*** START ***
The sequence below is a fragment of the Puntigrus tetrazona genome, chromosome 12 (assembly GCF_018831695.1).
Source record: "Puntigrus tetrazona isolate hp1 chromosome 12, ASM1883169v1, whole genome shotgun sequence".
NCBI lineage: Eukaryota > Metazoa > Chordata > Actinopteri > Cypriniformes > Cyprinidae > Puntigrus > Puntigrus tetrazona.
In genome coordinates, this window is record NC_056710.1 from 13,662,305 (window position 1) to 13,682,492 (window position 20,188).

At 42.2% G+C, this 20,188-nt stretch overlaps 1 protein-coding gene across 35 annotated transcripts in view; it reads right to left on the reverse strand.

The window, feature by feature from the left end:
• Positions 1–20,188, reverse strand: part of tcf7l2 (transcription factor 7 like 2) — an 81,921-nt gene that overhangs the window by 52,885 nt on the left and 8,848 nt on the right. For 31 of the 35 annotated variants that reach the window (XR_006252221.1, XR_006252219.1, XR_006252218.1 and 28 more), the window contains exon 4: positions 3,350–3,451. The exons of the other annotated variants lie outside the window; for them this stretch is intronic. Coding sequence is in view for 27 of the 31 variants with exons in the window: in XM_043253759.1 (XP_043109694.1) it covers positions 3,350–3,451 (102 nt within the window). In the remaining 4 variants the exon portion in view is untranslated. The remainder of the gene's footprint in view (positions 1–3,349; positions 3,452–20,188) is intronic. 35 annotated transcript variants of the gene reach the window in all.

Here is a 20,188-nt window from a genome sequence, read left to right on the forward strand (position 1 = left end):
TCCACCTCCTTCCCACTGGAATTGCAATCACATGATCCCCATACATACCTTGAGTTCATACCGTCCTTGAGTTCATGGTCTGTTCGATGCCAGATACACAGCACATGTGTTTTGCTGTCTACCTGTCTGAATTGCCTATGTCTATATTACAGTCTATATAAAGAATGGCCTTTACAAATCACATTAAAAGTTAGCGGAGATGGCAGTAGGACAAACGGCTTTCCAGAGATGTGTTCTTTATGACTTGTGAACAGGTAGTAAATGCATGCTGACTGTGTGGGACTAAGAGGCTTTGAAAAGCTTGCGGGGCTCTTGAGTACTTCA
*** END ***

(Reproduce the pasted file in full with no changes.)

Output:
The sequence below is a fragment of the Puntigrus tetrazona genome, chromosome 12 (assembly GCF_018831695.1).
Source record: "Puntigrus tetrazona isolate hp1 chromosome 12, ASM1883169v1, whole genome shotgun sequence".
NCBI lineage: Eukaryota > Metazoa > Chordata > Actinopteri > Cypriniformes > Cyprinidae > Puntigrus > Puntigrus tetrazona.
In genome coordinates, this window is record NC_056710.1 from 13,662,305 (window position 1) to 13,682,492 (window position 20,188).

At 42.2% G+C, this 20,188-nt stretch overlaps 1 protein-coding gene across 35 annotated transcripts in view; it reads right to left on the reverse strand.

The window, feature by feature from the left end:
• Positions 1–20,188, reverse strand: part of tcf7l2 (transcription factor 7 like 2) — an 81,921-nt gene that overhangs the window by 52,885 nt on the left and 8,848 nt on the right. For 31 of the 35 annotated variants that reach the window (XR_006252221.1, XR_006252219.1, XR_006252218.1 and 28 more), the window contains exon 4: positions 3,350–3,451. The exons of the other annotated variants lie outside the window; for them this stretch is intronic. Coding sequence is in view for 27 of the 31 variants with exons in the window: in XM_043253759.1 (XP_043109694.1) it covers positions 3,350–3,451 (102 nt within the window). In the remaining 4 variants the exon portion in view is untranslated. The remainder of the gene's footprint in view (positions 1–3,349; positions 3,452–20,188) is intronic. 35 annotated transcript variants of the gene reach the window in all.

Here is a 20,188-nt window from a genome sequence, read left to right on the forward strand (position 1 = left end):
TCCACCTCCTTCCCACTGGAATTGCAATCACATGATCCCCATACATACCTTGAGTTCATACCGTCCTTGAGTTCATGGTCTGTTCGATGCCAGATACACAGCACATGTGTTTTGCTGTCTACCTGTCTGAATTGCCTATGTCTATATTACAGTCTATATAAAGAATGGCCTTTACAAATCACATTAAAAGTTAGCGGAGATGGCAGTAGGACAAACGGCTTTCCAGAGATGTGTTCTTTATGACTTGTGAACAGGTAGTAAATGCATGCTGACTGTGTGGGACTAAGAGGCTTTGAAAAGCTTGCGGGGCTCTTGAGTACTTCA